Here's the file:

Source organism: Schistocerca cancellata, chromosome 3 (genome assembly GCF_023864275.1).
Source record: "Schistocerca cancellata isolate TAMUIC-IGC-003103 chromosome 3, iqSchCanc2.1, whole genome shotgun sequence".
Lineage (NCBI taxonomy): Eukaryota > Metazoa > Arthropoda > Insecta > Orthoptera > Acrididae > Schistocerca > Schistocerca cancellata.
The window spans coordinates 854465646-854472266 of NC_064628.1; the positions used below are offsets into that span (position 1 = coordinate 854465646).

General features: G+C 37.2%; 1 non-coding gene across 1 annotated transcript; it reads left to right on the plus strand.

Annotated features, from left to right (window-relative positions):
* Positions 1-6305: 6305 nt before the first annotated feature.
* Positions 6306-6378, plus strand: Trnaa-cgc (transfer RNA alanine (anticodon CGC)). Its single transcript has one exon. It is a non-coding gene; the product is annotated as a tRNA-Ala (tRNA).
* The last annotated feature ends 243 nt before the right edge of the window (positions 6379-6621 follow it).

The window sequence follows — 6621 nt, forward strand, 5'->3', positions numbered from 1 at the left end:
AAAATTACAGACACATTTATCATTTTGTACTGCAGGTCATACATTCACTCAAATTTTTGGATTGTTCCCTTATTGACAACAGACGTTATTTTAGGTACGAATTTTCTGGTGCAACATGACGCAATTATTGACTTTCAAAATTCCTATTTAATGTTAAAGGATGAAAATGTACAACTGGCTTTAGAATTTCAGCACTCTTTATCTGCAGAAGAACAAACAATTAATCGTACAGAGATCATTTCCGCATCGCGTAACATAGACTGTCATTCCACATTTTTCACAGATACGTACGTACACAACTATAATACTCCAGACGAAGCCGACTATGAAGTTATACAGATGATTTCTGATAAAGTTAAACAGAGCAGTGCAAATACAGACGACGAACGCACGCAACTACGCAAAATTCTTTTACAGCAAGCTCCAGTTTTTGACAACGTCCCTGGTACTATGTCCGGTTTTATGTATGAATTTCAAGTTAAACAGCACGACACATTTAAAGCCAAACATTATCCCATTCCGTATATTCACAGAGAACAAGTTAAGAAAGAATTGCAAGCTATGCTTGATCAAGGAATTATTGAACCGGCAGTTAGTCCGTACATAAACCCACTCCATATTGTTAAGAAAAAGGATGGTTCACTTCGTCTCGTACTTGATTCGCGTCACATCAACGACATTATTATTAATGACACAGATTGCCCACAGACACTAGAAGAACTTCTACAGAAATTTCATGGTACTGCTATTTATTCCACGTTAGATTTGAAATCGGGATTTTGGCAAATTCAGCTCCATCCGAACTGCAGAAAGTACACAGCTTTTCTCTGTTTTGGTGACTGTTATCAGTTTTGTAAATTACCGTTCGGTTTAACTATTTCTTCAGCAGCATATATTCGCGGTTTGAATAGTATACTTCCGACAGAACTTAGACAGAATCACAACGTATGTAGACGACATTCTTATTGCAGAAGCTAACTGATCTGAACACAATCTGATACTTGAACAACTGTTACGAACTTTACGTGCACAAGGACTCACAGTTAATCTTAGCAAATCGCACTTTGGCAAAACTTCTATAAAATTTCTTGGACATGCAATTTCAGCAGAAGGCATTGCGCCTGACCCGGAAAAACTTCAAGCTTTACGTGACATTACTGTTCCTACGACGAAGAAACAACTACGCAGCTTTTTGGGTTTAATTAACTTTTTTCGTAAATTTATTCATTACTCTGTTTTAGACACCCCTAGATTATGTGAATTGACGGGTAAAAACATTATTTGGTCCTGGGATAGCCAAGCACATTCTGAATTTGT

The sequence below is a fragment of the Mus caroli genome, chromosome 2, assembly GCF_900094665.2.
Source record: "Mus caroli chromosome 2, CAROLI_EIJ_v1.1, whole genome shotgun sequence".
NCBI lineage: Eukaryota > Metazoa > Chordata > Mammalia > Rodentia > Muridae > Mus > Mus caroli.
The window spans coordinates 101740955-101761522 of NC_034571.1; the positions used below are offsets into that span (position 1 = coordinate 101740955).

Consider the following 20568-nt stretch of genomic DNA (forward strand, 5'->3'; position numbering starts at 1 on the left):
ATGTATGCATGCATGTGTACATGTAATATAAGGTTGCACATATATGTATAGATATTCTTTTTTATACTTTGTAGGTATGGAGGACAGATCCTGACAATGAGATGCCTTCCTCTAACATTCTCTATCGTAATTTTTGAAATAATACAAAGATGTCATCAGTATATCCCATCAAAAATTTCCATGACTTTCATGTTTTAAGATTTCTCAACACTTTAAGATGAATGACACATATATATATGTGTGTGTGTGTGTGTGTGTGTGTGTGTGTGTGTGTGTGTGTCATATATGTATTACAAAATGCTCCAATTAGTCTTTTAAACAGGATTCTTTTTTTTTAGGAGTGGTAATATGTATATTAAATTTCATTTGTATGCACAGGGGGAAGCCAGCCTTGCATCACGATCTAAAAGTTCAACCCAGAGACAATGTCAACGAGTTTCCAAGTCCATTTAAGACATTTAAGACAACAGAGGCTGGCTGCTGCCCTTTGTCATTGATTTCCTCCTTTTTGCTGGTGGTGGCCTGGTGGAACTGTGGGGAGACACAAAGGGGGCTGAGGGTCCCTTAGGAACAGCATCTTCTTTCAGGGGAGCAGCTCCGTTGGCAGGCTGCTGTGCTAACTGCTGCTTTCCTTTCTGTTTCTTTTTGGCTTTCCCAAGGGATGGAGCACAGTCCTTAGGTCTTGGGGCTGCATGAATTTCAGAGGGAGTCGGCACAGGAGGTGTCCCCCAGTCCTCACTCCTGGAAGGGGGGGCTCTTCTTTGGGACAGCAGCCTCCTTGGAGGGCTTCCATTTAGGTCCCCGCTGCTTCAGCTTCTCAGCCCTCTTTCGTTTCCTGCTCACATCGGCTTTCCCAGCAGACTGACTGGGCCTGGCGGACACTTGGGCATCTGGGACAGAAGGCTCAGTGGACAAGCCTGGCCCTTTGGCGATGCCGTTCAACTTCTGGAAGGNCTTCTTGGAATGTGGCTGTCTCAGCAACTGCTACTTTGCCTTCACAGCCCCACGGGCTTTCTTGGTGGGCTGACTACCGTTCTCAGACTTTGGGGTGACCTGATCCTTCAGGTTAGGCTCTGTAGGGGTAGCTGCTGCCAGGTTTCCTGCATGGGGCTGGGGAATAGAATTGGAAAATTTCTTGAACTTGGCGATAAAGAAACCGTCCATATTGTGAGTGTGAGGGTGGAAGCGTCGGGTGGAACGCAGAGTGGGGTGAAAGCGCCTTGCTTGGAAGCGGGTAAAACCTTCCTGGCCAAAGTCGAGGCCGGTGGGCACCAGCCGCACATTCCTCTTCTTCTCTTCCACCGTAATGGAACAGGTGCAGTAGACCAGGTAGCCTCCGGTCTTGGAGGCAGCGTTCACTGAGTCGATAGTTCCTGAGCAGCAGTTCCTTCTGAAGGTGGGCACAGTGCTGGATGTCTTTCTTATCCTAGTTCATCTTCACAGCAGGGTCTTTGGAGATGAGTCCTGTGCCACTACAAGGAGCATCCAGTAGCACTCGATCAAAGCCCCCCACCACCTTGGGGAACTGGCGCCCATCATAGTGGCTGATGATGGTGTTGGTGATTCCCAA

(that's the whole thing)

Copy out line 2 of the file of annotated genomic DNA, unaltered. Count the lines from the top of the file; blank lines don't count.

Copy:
Source record: "Schistocerca cancellata isolate TAMUIC-IGC-003103 chromosome 3, iqSchCanc2.1, whole genome shotgun sequence".